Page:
This interdisciplinary project brings together a mechanical engineer, an experimental physicist, and a theoretical physicist to create a new class of engineered materials and structures, which derive their properties from geometric arrangements - in this case, symmetry arrangements - rather than the material composition alone. These novel materials will be capable of responding to propagating mechanical waves or vibrations with response times faster than possible with bulk materials. The new material systems will spawn emerging technologies addressing imminent national civil and defense needs. Examples include extremely sensitive sensors of structural integrity, or conversely, structures that are made essentially insensitive to fabrication defects or adverse environmental variations through the use of these novel material systems. These engineered materials and structures will enable extreme control of propagating sound or elastic waves, with applications to one-way mechanical wave propagation and vibration or sound and switches, which can be reconfigured on-the-fly. In addition to the work's relevance for a variety of physics and engineering frameworks, ranging from mechanical and electromagnetic to matter and quantum waves, the collaborative interaction among student peers from prominent engineering and liberal arts environments will instill them with interdisciplinary skill-sets in designing structures, mathematical modeling, fabrication, and experimental characterization. The team will offer a video-course on "Engineering Mechanical Waves", inviting participation from local community college students as well. Interactive animations demonstrating basic concepts of this course will be posted online and advertised to local high-school students to attract potential summer interns.

The symmetry violations central to the proposed designs are associated with dynamical symmetries (e.g. time-reversal, parity, chiral, or any combination) and are typically connected with non-Hermitian spectral singularities. These singularities, where both eigenfrequencies and the corresponding eigenmodes coalesce, are known as exceptional points. Three distinct approaches for implementing these symmetries will be exploited: (a) spatial arrangements, (b) phase arrangements, and (c) time-periodic modulation arrangements. Adopting a bottom-up strategy guided by experimental realities, the team shall first focus on developing strategies that implement these extreme response points in basic mechanical structures. Next, combinations of these units into large-scale systems shall be designed to enable additional forms of exceptional point control. This leads to disparate functionalities such as robustness to fabrication imperfections via topologically protected configurations, highly non-reciprocal transport, or super-sensitivity to small perturbations. Applications envisioned include monitoring structural integrity, reconfigurable wave transport, self-induced vibration filters, and active surface acoustic wave devices. The project?s emphasis in elastodynamics aims to capitalize on the subtleties of mode interaction available in continuum mechanics as well as the team?s diverse experiences.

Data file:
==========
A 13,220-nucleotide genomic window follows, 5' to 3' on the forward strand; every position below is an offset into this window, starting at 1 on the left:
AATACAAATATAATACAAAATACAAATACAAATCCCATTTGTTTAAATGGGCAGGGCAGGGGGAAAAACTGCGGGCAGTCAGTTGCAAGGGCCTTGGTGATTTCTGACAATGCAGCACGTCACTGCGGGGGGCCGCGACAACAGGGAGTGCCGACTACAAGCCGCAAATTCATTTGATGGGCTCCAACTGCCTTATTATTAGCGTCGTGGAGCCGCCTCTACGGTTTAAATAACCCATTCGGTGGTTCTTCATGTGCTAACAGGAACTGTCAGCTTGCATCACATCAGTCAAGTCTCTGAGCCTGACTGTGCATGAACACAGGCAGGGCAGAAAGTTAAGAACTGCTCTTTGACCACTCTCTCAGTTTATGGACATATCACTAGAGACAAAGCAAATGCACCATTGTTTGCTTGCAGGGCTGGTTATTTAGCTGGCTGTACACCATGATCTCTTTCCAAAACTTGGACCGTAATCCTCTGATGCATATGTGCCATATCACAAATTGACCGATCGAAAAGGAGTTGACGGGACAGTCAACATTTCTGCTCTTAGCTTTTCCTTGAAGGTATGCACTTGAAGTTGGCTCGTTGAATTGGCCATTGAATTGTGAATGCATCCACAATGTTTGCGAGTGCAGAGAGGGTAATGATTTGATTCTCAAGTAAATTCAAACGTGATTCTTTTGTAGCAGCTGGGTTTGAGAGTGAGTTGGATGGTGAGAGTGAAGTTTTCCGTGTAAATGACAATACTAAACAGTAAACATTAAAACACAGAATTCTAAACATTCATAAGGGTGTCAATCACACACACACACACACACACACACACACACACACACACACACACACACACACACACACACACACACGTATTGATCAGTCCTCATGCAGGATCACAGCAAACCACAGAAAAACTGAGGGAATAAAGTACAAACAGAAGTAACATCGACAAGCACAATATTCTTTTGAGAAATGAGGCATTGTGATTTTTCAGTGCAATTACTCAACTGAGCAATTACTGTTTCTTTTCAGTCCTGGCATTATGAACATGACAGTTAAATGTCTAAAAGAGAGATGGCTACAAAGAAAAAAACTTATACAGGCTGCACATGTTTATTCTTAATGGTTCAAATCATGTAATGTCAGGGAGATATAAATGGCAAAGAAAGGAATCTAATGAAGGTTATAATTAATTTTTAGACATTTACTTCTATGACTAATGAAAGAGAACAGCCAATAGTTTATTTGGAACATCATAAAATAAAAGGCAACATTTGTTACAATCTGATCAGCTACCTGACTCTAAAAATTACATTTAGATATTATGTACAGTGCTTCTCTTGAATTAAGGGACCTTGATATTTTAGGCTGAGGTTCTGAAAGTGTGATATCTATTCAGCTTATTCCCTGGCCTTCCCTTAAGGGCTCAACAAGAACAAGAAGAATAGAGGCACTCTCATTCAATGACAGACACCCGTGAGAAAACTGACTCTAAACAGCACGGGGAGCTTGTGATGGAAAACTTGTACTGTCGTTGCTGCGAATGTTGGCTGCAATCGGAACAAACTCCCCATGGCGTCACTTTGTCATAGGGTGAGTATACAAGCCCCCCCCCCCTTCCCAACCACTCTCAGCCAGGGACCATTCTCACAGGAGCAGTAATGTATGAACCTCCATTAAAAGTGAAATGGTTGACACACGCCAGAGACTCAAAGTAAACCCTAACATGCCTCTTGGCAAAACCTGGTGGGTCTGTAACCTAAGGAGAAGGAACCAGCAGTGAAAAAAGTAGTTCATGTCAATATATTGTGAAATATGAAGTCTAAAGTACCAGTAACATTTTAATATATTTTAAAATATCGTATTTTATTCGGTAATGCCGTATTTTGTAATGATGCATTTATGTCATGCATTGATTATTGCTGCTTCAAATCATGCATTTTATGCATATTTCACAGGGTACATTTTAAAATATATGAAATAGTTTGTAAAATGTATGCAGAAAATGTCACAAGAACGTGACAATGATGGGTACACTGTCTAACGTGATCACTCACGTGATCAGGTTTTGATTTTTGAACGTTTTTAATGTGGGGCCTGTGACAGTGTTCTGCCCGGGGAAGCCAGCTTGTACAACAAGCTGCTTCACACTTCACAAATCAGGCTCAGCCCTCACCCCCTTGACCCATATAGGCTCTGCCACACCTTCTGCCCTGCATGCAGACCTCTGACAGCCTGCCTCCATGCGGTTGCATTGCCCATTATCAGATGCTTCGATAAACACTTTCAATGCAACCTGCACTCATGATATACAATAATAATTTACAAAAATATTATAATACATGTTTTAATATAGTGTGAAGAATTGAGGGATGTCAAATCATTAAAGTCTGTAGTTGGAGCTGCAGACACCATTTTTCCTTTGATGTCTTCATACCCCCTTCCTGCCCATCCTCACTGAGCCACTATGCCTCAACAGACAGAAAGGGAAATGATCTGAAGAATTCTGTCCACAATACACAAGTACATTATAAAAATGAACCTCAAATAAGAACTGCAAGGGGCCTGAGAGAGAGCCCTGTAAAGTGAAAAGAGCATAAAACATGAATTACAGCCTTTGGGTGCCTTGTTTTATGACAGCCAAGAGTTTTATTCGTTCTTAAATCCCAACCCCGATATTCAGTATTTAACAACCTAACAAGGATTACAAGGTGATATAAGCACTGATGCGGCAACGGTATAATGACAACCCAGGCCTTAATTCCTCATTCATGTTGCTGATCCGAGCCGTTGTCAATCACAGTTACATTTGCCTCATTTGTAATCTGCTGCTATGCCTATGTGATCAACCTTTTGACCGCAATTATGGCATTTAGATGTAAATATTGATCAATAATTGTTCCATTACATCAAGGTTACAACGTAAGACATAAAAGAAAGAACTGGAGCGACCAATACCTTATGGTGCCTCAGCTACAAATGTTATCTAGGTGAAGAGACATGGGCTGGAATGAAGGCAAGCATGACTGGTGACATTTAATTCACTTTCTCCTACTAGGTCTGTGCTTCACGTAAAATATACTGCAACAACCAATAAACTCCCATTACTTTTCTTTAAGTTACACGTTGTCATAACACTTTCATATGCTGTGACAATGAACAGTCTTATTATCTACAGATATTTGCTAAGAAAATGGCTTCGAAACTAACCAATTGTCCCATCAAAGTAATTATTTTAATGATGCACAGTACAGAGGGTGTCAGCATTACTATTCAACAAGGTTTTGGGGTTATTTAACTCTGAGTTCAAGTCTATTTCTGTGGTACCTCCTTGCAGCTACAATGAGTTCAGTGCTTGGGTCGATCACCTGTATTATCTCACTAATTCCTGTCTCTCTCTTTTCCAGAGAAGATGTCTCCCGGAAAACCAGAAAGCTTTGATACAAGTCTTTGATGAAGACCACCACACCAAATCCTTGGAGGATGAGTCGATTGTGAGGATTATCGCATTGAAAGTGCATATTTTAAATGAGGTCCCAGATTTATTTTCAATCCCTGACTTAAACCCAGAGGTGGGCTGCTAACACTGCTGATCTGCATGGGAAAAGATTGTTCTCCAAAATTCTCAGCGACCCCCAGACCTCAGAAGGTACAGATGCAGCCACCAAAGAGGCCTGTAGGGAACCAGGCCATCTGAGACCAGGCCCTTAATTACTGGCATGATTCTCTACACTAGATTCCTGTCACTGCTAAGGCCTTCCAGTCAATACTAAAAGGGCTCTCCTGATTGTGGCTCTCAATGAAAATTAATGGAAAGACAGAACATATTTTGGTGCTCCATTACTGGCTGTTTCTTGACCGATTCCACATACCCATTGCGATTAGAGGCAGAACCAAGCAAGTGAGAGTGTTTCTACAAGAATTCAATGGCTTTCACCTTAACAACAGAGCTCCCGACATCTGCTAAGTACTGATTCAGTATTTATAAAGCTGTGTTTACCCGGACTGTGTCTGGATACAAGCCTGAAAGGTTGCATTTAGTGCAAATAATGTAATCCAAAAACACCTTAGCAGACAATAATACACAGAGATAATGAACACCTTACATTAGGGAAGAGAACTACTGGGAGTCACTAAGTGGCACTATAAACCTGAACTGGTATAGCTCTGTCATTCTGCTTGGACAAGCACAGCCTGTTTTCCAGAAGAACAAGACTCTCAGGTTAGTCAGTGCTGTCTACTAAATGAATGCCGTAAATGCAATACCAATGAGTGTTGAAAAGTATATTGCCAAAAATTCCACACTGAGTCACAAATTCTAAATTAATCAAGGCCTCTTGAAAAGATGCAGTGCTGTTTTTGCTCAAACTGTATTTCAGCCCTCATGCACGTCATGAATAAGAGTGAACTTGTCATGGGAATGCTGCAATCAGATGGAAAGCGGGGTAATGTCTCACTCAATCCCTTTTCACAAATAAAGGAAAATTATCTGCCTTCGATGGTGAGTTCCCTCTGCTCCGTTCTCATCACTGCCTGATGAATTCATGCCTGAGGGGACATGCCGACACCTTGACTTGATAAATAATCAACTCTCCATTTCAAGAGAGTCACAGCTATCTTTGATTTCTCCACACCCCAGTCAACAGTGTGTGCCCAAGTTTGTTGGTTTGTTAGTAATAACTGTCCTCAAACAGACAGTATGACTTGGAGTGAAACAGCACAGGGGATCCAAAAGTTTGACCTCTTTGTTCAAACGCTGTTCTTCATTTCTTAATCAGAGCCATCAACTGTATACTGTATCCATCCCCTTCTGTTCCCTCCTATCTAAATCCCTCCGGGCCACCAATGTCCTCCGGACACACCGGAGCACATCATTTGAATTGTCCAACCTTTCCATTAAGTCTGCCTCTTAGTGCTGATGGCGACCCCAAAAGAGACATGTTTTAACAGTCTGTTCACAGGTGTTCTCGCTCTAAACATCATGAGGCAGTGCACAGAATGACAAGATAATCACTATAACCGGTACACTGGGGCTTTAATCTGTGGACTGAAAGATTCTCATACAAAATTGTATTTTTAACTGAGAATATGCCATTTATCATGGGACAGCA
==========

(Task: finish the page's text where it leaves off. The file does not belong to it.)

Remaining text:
This award reflects NSF's statutory mission and has been deemed worthy of support through evaluation using the Foundation's intellectual merit and broader impacts review criteria.

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Wesleyan University
United States
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